by: Kathryn Blankenship, Jordyn Florance, Stephanie Lobo, Brittany Walsh
American University: Education Policy & Leadership

Executive Summary

This report was commissioned in partnership with a cohort of master-level students from American University School of Education to examine the role First Focus and its staff played over a two-decade period to persuade the federal government to enact meaningful tax credit reforms to reduce chronic childhood poverty endemic throughout the United States. Methods of analysis employed by the students to examine First Focus’s role include a literature review of the Child Tax Credit, Child Care, and Development Tax Credit, and alternative poverty-reducing reforms as well as conducting interviews with former and current staff and coalition partners.

This report is comprised of three parts:

  • Part 1 – Making the Case to Address Child Poverty and the Establishment & History of the Child Tax Credit
  • Part 2 – The Child Tax Credit from 2019 – 2021 and First Focus as a Coalition Leader
  • Part 3 – Current Status & Efficacy of the CTC on Reducing Child Poverty and Next Steps: 2021 Onwards

With the passage of the American Rescue Plan Act, both the Child Tax Credit and Child and Dependent Care Tax Credit underwent major reforms which are anticipated to positively impact 80 % and 13% of low-income families with children, respectively. However, these reforms received a mere one-year authorization, therefore continued advocacy and leadership is needed to advance a permanent authorization. To that end, First Focus has launched its campaign to #commit2kids and urge members of Congress to support the American Family Act of 2021.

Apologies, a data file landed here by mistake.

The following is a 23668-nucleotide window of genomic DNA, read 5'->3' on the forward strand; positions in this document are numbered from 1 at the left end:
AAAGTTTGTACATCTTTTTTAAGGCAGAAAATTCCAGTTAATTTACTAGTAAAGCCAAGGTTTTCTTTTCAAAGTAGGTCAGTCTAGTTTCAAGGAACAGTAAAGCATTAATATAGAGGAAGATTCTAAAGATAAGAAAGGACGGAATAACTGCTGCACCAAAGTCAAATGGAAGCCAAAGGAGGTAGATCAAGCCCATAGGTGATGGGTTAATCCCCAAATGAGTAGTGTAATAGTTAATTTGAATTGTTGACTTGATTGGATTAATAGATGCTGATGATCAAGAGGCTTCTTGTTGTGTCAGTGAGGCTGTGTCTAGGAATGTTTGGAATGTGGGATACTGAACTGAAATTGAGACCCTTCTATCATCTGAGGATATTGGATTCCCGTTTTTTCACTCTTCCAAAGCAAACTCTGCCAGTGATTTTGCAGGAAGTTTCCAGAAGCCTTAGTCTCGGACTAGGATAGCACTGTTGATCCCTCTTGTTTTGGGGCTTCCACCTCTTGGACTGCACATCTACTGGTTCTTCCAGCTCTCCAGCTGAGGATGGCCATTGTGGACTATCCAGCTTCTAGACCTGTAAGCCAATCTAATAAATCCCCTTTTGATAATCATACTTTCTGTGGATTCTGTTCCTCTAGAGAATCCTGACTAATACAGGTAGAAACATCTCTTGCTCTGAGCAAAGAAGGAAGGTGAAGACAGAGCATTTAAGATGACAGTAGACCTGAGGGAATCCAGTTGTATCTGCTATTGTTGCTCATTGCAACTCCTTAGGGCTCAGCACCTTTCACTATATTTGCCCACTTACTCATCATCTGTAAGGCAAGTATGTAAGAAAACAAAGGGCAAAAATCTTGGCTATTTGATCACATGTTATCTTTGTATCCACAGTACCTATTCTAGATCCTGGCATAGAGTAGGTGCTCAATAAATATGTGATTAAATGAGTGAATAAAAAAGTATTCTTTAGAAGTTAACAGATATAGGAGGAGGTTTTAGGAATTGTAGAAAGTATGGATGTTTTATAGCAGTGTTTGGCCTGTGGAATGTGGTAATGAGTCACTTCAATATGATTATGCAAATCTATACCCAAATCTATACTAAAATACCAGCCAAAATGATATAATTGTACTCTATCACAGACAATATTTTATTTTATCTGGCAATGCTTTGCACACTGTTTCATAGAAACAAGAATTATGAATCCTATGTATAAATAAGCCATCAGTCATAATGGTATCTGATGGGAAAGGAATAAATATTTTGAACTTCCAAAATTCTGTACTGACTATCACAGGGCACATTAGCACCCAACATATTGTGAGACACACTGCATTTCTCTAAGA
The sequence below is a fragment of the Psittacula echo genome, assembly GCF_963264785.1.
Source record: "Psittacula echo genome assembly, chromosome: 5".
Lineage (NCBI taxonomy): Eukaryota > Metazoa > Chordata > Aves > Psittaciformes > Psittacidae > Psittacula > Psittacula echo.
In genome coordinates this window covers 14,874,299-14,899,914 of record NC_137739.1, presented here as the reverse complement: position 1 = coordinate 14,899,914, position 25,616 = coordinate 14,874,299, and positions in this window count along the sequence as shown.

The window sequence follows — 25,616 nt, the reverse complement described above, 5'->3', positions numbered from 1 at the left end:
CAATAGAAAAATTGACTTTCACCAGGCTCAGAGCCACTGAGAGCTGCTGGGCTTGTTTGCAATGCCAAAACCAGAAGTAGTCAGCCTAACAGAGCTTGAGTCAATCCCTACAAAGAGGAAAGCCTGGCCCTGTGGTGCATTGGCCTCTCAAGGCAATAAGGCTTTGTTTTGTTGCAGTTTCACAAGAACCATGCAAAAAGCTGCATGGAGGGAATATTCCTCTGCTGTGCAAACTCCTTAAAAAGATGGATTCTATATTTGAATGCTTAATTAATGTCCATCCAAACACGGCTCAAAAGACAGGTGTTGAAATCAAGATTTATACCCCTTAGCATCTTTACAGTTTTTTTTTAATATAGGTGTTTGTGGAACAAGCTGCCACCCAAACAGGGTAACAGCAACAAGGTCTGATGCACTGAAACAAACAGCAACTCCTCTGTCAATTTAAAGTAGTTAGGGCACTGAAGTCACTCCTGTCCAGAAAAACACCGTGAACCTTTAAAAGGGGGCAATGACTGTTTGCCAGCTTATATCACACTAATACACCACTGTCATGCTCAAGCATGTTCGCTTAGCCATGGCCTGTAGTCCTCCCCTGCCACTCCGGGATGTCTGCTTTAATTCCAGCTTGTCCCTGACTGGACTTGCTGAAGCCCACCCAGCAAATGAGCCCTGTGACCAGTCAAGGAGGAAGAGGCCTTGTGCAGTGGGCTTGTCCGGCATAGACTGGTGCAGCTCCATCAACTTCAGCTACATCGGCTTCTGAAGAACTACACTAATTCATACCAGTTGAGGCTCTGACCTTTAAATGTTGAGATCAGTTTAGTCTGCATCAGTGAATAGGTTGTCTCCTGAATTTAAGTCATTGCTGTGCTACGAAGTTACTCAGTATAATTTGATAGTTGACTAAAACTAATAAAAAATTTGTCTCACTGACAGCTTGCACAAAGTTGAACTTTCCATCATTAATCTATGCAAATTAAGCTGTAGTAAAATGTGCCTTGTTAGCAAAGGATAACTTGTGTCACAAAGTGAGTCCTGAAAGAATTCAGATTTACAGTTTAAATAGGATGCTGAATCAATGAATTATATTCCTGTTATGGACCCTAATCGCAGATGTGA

The report finds First Focus played an integral role in advancing poverty-reducing national policy reforms, especially where the Child Tax Credit is concerned. Through thoughtful leadership, issue-area expertise, persistence, and coalition leadership, First Focus mobilized child advocates spanning the child advocacy spectrum to coalesce around a shared vision of national reform with the goal of elevating 45% of children out of poverty over a five-year period.